And it looks like the winner in the “accurately predict the next El Niño event” sweepstakes has been awarded to: Japan. At least that’s the consensus in the mainstream media. (Never mind that the Americans actually saw it forming in March even if they predicted it to be weak. The official warning came on Friday.)
Scientists in Japan claimed that 2015 would be the year that finally yielded an actual El Niño, and it now looks like that is happening. Since January, Asian farmers have seen little to no rain. Dry conditions have also hit East Australia. These are tell tale signs of the phenomenon in the Pacific Ocean where a wide trench of warm water parks to the west of South America travelling the width of the body of water and hangs out for a while.
Warnings of El Niños have come fast and furious from the American National Oceanographic and Atmospheric Administration (NOAA) over the last few years with no real materialization of the event until this year. According to a scathing article from Der Spiegel it seems that numerous malfunctioning buoys are to blame. However, that has not stopped scientists from other countries in making their own pronouncements.
Scientists in Australia, India, and Japan have called this El Niño a major one. The word being used overseas is “substansive.”
“This is a proper El Nino effect, it’s not a weak one,” David Jones, manager of climate monitoring and prediction at the Bureau of Meteorology, told reporters [of the BBC].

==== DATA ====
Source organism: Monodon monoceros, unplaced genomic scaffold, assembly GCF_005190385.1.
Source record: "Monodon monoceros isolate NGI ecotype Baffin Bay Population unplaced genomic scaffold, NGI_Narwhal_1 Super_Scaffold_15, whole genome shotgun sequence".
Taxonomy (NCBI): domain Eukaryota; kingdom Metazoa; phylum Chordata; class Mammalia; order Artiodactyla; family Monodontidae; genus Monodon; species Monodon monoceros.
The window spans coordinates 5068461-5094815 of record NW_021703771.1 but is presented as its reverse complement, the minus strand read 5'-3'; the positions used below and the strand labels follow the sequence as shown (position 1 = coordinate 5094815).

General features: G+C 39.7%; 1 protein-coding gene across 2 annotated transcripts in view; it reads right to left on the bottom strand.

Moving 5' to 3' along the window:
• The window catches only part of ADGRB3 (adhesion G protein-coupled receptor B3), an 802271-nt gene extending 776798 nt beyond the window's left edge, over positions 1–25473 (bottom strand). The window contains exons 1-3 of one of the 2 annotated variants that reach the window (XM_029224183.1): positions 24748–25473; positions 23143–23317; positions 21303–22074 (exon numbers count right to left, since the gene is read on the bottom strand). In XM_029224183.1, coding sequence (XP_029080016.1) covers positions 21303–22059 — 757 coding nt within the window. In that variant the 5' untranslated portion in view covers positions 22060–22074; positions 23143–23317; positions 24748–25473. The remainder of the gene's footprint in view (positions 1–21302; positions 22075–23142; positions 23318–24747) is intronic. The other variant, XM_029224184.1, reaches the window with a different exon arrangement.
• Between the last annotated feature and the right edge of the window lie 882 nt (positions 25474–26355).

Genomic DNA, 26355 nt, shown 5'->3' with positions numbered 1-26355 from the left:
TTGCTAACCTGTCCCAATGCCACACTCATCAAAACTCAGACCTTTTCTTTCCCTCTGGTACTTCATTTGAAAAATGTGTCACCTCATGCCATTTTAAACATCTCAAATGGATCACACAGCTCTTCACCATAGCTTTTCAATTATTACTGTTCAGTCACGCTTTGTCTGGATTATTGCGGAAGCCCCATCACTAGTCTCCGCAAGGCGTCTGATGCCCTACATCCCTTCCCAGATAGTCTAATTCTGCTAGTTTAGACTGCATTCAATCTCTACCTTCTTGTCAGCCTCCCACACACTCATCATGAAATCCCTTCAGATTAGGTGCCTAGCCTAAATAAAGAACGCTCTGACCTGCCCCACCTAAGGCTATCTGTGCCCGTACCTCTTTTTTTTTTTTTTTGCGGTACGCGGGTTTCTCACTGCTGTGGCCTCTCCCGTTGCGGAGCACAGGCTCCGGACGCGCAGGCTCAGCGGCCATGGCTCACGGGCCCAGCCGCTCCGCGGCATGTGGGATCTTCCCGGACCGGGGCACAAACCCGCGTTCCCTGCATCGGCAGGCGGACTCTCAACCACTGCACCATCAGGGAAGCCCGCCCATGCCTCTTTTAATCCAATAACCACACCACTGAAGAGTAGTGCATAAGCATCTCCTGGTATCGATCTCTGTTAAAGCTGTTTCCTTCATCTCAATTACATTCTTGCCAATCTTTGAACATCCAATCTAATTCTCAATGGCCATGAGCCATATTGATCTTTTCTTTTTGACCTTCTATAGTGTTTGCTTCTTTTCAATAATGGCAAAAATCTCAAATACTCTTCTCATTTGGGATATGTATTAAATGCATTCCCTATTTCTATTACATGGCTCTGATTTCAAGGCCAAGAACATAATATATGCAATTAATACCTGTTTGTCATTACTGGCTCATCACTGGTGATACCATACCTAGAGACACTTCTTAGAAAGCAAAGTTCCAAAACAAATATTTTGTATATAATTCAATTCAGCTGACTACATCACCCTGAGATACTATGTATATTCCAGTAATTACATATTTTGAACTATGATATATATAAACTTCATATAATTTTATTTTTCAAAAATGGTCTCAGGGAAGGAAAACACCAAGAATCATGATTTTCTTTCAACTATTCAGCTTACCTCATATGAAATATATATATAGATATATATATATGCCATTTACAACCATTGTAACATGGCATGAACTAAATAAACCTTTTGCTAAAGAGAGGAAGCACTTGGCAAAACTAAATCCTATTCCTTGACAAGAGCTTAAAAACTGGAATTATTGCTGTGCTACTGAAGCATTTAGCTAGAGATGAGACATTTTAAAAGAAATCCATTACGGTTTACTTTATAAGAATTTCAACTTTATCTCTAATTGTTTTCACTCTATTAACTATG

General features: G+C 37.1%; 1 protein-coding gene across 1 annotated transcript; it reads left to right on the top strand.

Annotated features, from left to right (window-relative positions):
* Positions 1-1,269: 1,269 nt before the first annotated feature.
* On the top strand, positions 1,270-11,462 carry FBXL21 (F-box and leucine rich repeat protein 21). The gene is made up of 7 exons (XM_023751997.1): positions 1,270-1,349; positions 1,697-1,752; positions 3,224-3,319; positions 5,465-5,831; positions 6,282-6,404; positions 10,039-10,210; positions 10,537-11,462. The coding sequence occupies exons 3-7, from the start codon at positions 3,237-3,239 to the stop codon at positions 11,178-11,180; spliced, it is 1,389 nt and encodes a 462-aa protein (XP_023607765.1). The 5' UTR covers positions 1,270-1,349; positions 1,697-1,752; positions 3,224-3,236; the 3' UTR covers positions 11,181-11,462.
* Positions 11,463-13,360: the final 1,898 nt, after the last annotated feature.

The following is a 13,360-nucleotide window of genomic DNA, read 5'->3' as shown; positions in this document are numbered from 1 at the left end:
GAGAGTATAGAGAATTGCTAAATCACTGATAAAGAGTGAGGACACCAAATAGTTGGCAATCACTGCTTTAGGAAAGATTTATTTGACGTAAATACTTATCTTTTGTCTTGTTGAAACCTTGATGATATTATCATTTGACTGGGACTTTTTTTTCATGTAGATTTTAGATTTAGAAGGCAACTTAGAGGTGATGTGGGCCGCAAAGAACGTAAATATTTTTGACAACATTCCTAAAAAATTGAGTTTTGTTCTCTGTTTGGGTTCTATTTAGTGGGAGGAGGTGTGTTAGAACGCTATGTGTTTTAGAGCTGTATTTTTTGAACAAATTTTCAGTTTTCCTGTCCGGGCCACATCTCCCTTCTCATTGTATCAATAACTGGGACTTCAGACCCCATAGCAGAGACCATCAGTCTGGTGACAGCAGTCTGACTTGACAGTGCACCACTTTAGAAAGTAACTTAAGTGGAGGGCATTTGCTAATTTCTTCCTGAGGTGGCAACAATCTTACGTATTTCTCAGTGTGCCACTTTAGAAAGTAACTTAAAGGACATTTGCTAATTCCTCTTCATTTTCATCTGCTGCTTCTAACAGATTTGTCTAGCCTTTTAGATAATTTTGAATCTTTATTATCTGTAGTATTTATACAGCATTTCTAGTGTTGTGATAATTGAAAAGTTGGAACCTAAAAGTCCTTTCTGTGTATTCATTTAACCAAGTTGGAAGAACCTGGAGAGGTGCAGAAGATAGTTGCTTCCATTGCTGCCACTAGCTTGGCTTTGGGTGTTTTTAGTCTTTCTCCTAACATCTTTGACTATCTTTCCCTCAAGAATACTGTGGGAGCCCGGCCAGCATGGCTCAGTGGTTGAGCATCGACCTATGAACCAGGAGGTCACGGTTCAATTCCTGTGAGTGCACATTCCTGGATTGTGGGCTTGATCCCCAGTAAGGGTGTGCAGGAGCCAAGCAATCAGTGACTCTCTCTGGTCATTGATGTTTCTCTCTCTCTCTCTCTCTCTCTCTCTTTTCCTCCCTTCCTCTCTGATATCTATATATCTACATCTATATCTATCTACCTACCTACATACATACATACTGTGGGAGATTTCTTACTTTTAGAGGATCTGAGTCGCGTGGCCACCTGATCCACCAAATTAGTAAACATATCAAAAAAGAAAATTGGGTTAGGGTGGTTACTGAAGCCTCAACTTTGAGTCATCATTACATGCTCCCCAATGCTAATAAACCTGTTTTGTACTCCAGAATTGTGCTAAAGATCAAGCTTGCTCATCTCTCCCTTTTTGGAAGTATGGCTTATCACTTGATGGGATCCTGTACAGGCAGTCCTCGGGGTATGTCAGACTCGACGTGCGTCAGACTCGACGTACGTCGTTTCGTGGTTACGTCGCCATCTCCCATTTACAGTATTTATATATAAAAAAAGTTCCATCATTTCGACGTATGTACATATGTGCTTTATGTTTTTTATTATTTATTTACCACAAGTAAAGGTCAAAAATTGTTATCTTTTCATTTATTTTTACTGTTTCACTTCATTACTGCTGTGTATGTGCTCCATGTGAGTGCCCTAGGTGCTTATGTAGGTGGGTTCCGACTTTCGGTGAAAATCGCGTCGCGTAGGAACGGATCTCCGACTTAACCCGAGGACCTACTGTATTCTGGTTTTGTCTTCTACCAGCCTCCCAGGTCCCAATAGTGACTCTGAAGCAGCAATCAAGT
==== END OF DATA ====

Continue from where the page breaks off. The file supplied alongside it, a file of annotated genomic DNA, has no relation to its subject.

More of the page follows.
“You know, there’s always a little bit of doubt when it comes to intensity forecasts, but across the models as a whole we’d suggest that this will be quite a substantial El Nino event.”
That means weather disruption all around the Pacific Ocean.
The last El Niño five years ago was linked with poor monsoons in Southeast Asia, droughts in southern Australia, the Philippines and Ecuador, blizzards in the United States, heatwaves in Brazil and extreme flooding in Mexico.
Actually in the United States, an El Niño produces milder, more even temperatures in the winter for much of the country. It’s the neutral years when we get the big snow storms in the Midwest. Only the western mountain ranges get more snow when the Child visits. El Niños also produce a lot more rain, especially in California where right now they could use it.
In any event, it looks like we have an official El Niño. Can’t wait for the climate change pronouncements.